People - David Crawley
Born: 12 March 1906 London, England. Died: 10 July 1966 Brisbane, Queensland, Australia.
David (Dan) Crawley was born in London, England on 21 March 1906. At an early age he joined the 9th Queen's Royal Lancers Regiment of the British Army and trained as a Bandsman. During his years of service the cavalry regiment was stationed in Ireland, Egypt, Palestine and India.
In early 1930 he took his discharge from the British Army and voyaged from India to Tasmania to try his hand at fruit farming. While there he joined the 22nd Light Horse Brigade. In 1935, in response to a recruitment campaign for the New Guinea Police Force, he travelled to Rabaul, New Britain. He joined the European Constabulary of the New Guinea Police Force on 15 May 1935 with the rank of Warrant Officer Class 2.
When training buglers for ceremonial parades he became aware of the musical aptitude of the young Tolais from Nordup village, and sought permission to form a police band. His request was rejected - he was considered "a mad Englishman - impossible to teach music to the native people"! He determined to persevere and bought brass band instruments himself, and in his spare time taught the young Tolais to play.
Their first public appearance in Rabaul in 1937 so impressed the Administrator Sir W Ramsay McNicholl that he recommended David Crawley be released from regular police duties to form a police band. The Police Band was officially formed in 1938. (A number of his original "Nordup boys" were still with the Band when David Crawley, then Senior Inspector, retired from the Royal Papua New Guinea Constabulary in 1963).
In Rabaul on 22nd March 1938 he married Kathleen Allen, from northwest Tasmania. A daughter and a son were born prior to the outbreak of war in New Guinea.
Early in 1941 Lark Force, the Australian Army 2/22nd Battalion arrived in Rabaul and a friendship was formed during that year between David Crawley and their bandmaster Arthur Gullidge, formerly of the Brunswick, Melbourne, Salvation Army Band. He was renowned as a fine musician and a talented composer. (Sadly he lost his life on the Montevideo Maru, along with so many others who were taken prisoner). In late December 1941 with fears of an imminent Japanese invasion, David Crawley's wife and two small children were evacuated to Australia on the M. V. Macdhui, together with the other women and children of Rabaul .
David Crawley remained in Rabaul with the male civilians and service personnel. When Rabaul fell, after the brief courageous battle against overwhelming Japanese forces on 23 January 1942, and the order was given "every man for himself", he took to the mountains of New Britain to escape capture. Prior to leaving, he and the band members had buried the band instruments, along with his family's personal belongings. (None were ever recovered).
A few loyal Bandsmen insisted on accompanying him, but as the danger became evermore evident, he persuaded them for their own safety to return to their villages. He travelled with a small group of Police officers and hacked his way through the undergrowth with his bush knife, which his family still have in their possession.
After many weeks evading the Japanese, with little food, water or clothing, they escaped, with help from Keith McCarthy and Frank Holland, on the small vessel M.V. Lakatoi. After a hazardous voyage from New Britain through the Trobriand Islands they arrived safely in Cairns on 28 March 1942.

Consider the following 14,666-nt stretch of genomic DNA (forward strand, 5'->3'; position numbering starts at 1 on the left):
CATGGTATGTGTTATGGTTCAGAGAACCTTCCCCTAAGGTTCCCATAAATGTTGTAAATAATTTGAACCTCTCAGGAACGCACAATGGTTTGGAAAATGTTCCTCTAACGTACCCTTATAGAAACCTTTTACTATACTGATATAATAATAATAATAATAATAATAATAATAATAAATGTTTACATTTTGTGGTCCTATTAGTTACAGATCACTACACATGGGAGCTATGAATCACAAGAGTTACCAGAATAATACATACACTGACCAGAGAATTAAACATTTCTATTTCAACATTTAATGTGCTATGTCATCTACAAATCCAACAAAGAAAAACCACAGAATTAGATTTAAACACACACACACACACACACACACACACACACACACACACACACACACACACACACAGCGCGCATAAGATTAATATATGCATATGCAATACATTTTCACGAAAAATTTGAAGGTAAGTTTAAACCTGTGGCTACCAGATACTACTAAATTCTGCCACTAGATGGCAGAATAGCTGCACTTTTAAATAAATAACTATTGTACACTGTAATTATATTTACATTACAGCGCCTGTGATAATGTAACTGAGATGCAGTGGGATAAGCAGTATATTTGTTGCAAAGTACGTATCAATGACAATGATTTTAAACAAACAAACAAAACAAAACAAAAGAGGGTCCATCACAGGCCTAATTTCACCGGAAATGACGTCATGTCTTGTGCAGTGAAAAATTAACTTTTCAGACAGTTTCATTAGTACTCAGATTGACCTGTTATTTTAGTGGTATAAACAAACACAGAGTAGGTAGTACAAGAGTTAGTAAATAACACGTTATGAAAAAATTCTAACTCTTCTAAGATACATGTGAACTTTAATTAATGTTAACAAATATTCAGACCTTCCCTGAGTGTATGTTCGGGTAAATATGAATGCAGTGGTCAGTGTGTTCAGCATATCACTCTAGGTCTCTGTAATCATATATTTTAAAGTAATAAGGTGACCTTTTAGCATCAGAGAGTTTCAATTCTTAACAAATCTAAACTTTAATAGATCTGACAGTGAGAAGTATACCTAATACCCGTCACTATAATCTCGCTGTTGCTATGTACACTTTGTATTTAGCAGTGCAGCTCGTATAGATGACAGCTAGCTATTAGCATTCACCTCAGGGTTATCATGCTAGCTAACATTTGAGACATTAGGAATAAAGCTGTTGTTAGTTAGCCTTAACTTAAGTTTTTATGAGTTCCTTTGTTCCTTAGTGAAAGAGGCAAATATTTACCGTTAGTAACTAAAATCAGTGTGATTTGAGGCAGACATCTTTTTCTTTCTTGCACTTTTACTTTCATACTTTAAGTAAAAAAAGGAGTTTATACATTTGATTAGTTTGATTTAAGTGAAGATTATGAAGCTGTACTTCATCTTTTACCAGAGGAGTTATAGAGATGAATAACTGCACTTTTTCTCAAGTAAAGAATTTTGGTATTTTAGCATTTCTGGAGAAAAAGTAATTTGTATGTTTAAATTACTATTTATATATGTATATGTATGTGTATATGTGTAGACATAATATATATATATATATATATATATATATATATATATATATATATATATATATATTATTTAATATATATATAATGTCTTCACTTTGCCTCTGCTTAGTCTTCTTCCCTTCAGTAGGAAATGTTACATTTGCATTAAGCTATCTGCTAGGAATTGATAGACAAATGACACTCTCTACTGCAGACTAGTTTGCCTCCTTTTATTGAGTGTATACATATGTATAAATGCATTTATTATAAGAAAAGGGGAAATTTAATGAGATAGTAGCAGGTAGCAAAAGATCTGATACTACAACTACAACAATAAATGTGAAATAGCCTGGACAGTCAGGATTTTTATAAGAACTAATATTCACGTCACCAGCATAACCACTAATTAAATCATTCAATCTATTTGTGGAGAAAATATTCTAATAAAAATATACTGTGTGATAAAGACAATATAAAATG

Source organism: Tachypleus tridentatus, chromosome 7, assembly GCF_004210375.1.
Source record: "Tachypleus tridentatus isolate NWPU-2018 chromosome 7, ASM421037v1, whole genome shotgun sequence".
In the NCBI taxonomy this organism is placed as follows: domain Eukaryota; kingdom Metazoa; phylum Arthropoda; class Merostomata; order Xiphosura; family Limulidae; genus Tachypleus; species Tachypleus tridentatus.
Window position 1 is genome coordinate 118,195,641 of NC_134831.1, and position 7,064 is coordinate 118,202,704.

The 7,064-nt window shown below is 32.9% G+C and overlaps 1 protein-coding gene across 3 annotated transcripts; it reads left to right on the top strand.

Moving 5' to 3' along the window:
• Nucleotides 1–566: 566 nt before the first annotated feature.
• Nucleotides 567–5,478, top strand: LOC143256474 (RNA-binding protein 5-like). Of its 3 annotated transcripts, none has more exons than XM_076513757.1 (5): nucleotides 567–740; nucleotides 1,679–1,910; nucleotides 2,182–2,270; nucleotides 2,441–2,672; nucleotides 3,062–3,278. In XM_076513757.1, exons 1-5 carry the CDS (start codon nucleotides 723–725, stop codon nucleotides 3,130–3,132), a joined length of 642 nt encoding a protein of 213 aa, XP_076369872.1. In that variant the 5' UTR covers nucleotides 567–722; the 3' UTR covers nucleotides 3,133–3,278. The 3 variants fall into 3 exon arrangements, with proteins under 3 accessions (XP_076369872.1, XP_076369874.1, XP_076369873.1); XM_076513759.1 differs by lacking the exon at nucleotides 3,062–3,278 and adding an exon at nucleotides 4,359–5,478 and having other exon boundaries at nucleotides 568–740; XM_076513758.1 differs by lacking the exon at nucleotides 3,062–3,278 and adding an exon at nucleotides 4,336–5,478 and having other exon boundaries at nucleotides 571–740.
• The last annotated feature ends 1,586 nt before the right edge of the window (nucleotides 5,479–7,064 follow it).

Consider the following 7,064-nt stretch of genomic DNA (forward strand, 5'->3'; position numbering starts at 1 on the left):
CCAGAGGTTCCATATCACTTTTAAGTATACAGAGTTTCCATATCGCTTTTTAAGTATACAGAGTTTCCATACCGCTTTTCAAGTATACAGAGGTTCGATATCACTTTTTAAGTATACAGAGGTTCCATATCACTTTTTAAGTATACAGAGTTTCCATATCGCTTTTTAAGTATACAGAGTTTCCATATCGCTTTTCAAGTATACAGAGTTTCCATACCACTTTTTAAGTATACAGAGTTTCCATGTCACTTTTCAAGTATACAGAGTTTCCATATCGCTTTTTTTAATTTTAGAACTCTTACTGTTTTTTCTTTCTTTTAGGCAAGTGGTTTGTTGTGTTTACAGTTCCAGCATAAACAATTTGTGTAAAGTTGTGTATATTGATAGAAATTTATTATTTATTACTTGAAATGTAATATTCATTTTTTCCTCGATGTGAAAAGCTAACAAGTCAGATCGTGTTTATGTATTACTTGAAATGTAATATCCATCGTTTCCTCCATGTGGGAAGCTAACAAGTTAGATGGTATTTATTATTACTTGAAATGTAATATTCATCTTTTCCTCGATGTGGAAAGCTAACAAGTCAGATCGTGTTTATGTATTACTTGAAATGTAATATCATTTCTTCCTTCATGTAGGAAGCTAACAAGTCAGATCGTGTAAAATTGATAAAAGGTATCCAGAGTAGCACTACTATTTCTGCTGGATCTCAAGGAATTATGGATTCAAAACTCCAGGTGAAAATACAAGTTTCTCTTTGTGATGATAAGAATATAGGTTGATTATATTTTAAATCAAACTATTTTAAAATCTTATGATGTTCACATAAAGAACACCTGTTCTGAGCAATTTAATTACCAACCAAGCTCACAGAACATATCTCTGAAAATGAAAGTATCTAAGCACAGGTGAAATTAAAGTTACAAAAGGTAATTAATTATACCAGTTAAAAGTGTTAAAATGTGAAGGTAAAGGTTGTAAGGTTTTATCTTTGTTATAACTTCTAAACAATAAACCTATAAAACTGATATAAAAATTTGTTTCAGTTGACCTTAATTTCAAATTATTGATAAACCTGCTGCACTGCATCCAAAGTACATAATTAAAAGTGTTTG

He joined his family in Sydney where they had taken up residence to wait out the war. He enlisted in the Australian Army and after a short period of rehabilitation returned to Papua New Guinea with A.N.G.A.U.
He was transferred to the Royal Papuan Constabulary, one of the units of ANGAU, as Lieutenant, M. I. D. He was stationed at Bisiatabu for much of that time, and was requested to form another police band. Some of his original New Guinea bandsmen who had been taken prisoner by the Japanese, managed to escape and returned to him.
In 1945 he led his Band on their first tour of Australia to raise funds for the Third Victory War Loan, which proved very successful. Subsequent Australian tours he undertook with his Band were the Sydney Anzac Day March in 1950, Queen Elizabeth's visits in 1954 & 1963, and the Melbourne Olympic Games in 1956.
In early 1946 his family joined him at the Royal Papuan Constabulary & New Guinea Police Force Training Depot at Sogeri, in the foothills of the Owen Stanleys, some 26 miles from Port Moresby. In 1947 a second daughter was born.
In 1945 David Crawley was awarded the Silver Medal of the Worshipful Company of Musicians, London, in recognition of his skill in training two brass bands in Papua New Guinea. The award was given annually for the most outstanding musical work of the year, and it was the first time the honour had gone outside the United Kingdom. Studying externally through the Trinity College of Music, London, many of the bandsmen passed their Theory of Music examinations with honours and distinctions.
In 1955 he was honoured by the Queen, receiving the MBE for his "outstanding contribution in pioneering the movement to introduce band music to the native people of New Guinea". The Investiture took place at Government House Port Moresby. He also received the Queen's Police Long Service & Good Conduct Medal, awarded for distinguished Police Service of 22 years or more.
In 1963 he retired from the RPNGC as a Senior Inspector. On the tarmac of Port Moresby's Jacksons airstrip the Band played in farewell, and many of the bandsmen wept. He took his wife on a long dreamed-of visit back to England and met up with his old British Army friends before he died suddenly in Brisbane in 1966. Archbishop Philip Strong, the former Anglican Bishop of New Guinea, officiated at his funeral service.
© Doreen MacGowan 2011
Home | People | Places | Resources | Search and Index|
Rabaul Memorial | People of the Plaque